It's tough to compete, unless there's a product people are willing to buy which they simply can't buy from the big guys.

I think we see a little of what your talking about with Shapeoko ... awesome idea, execution, community... but the guy hit a scaling hurdle and put maybe a tad too much on himself, but now it is being handled by others, so the whole thing worked out. Other projects will have other experiences, and his situation is unique in most other ways, but it does coincide a little bit with what you're saying.

Another one is Open Pandora, the game console. It didn't use Kickstarter (it started before that was popular), and it took a while to get going. Go read their blog about the ir production difficulties. The last I checked, they had shipped only about 4K units. They started with a high-end mobile processor, but that was years ago, and the latest gen phones and tablets have eclipsed them. They've had quality issues too, because they didn't have good production line testing.

I've been wondering how easily a situation could arise in which an underdog could try something like this on Kickstarter and give up, and end up having done nothing but provide free research into market demand that a bigger player with more resources can then take advantage of.

Uh... crowdfunding sounds like the PERFECT model for consumer electronics!

It's a business that requires high startup capital, and where uncertainty comes with much greater costs than software. You're going to be making thousands of units of whatever it is you're making if you want it to be even remotely cost effective.

So, a method of funding where customers vote with their wallets before you face the biggest headache in consumer electronics--turning a design/prototype into something mass produced--sounds like a great fit.

I'd like to see a graphical Dwarf Fortress funded through Kickstarter.

I don't know how it compares to the depth of Dwarf Fortress at the moment, but there is Towns:

I've been watching a Let's Play of it on YouTube recently:


you can already get pretty nice 3Dish plugins for dwarf fortress the lazynewb pack even comes with stonesense http://img228.imageshack.us/img228/5143/screenshotlv.png also http://www.bay12forums.com/smf/index.php?topic=63484 and http://www.bay12forums.com/smf/index.php?topic=70700.0

Funny; I only discovered that there are non-tech projects there quite recently. I found out about Kickstarter via HN, so most of the projects I saw were hardware and software ones, and guess what... I think it's what was needed.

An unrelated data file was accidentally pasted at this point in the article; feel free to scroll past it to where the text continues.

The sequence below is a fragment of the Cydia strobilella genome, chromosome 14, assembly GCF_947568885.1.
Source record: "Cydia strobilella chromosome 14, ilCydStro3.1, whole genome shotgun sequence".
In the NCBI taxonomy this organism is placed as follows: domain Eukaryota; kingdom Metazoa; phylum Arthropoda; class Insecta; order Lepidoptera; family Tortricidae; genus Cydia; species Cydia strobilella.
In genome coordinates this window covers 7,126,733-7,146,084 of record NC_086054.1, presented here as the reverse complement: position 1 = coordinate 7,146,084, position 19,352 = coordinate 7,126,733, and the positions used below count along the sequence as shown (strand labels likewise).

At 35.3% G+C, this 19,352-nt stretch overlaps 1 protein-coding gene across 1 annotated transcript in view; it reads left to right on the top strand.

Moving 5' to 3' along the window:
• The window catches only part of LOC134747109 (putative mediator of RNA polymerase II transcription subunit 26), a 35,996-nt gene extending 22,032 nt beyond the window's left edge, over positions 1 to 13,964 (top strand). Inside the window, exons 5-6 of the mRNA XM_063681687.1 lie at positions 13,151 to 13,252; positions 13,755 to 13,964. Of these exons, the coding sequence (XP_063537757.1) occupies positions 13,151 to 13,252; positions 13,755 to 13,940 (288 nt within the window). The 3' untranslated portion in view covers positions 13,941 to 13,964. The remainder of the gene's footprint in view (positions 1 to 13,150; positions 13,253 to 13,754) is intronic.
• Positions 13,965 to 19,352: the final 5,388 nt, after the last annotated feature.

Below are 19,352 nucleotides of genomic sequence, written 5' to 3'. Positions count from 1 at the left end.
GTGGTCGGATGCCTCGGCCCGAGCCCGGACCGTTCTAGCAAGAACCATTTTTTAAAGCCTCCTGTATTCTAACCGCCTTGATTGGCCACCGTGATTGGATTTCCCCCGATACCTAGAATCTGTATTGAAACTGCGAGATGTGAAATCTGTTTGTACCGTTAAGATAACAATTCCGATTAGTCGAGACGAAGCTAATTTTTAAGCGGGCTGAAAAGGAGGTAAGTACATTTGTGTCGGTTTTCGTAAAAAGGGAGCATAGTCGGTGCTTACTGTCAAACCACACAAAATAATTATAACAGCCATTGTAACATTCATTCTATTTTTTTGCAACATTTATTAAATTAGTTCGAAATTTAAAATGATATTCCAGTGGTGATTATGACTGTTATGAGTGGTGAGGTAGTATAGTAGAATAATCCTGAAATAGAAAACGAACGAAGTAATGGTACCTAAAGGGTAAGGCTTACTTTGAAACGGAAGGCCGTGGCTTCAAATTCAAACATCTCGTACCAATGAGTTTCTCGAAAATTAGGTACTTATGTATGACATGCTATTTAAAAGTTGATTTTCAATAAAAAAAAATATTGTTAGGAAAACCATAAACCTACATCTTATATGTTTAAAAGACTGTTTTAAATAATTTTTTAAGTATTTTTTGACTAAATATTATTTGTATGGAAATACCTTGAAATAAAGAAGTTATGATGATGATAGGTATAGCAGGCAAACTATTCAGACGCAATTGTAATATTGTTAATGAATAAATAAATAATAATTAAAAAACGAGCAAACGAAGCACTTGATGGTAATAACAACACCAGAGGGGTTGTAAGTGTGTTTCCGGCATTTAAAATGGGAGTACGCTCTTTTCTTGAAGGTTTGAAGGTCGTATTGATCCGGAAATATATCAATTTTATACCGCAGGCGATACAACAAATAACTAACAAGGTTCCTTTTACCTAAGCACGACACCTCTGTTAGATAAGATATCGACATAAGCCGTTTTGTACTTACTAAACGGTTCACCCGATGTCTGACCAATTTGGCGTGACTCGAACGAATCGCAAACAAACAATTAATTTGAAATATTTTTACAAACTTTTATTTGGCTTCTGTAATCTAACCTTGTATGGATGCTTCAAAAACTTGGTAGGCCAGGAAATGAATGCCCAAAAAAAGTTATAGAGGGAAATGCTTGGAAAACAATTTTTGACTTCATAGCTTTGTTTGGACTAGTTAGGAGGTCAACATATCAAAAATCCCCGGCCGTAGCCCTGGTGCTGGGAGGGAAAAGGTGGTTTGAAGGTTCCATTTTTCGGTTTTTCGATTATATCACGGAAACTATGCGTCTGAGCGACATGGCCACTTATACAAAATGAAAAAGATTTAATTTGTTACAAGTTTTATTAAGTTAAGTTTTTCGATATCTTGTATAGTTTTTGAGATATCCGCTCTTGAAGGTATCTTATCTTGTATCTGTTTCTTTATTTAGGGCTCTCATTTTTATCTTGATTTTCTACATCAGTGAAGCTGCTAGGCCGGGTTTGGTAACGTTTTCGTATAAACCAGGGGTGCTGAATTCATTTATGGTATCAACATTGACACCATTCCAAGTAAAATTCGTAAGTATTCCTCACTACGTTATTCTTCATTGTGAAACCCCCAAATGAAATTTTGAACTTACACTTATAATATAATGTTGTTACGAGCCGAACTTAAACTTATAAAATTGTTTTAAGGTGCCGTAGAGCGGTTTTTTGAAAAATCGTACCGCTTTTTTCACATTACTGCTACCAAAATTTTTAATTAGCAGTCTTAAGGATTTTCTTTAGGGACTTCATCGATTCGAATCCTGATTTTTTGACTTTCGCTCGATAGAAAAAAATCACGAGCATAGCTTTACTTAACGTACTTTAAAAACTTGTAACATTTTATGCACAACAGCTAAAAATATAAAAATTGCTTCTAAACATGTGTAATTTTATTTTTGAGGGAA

There's lot of creativity to be unleashed in building new technology, tools and practical gadgets (as opposed to what typical commercial gadget is). And Kickstarter tech projects are definitely awesome-first, money-next type of projects - maybe because people involved are often building them for themselves? I hope to see more such projects, I will be happy to back them.

The big consumer electronics companies should be really scared right now. Hardware startups are coming. Wouldn't be surprised if some hardware incubators start popping up too

There are several that exist already. Here is one in located in San Francisco.


" Consumer electronics are among the most well-funded projects on Kickstarter despite the fact that it’s dubious whether they should even be included in the scope of fundable projects. "

Why would it be dubious to have them be included as a fundable project? Am I missing something?

Kickstarter has a sort of vaguely worded scope that indicates they're interested in funding art and other "creative" projects, but not normal products. Some tech clearly falls into the creative/artsy category, but some of the tech projects on Kickstarter are veering closer towards "just" funding a consumer electronics product.

I would disagree with the post. Kickstarter doesnt change the field of consumer electronics at all. The products created would usually not have been made but for the pre-sale funding available.

I would also disagree that these items can even be considered consumer electronics, they are widgets at best and really destined for a large consumer market.

Kickstarter is a great platform but like the instagram sale recieves too much hype whenever something big goes up.

Kickstarter ay have started as a growd funding plattform for art projects. But by doing that, they lay ground to a new way of funding, well, virtually everything. And since funding can be a major pain in the ass, Kickstarter has a opened up opportunities nobody would have ever dreamed of.

When they now get a banking license or an other type of SEC "enter random monetary regulating body" blessing, the finacial industry should worry! ;-O)

Does anyone know how to do a consumer electronics startup? Can you contract out the design to someone knowledgeable? How do you find such a person? How do you get it manufactured?

Are there a lot of regulations to be aware of?

Where do people selling consumer electronics on Kickstarter find manufacturers and supplies? (My first guess would have been Alibaba, but is that feasible for someone really starting from zero?)

I think, instead, that this is teaching us something about the distinction between consumer electronics and other goods requiring some creative genesis.

Is anyone else bothered by the use of the word "mistake"? It seems "unintentional" is a more descriptive term.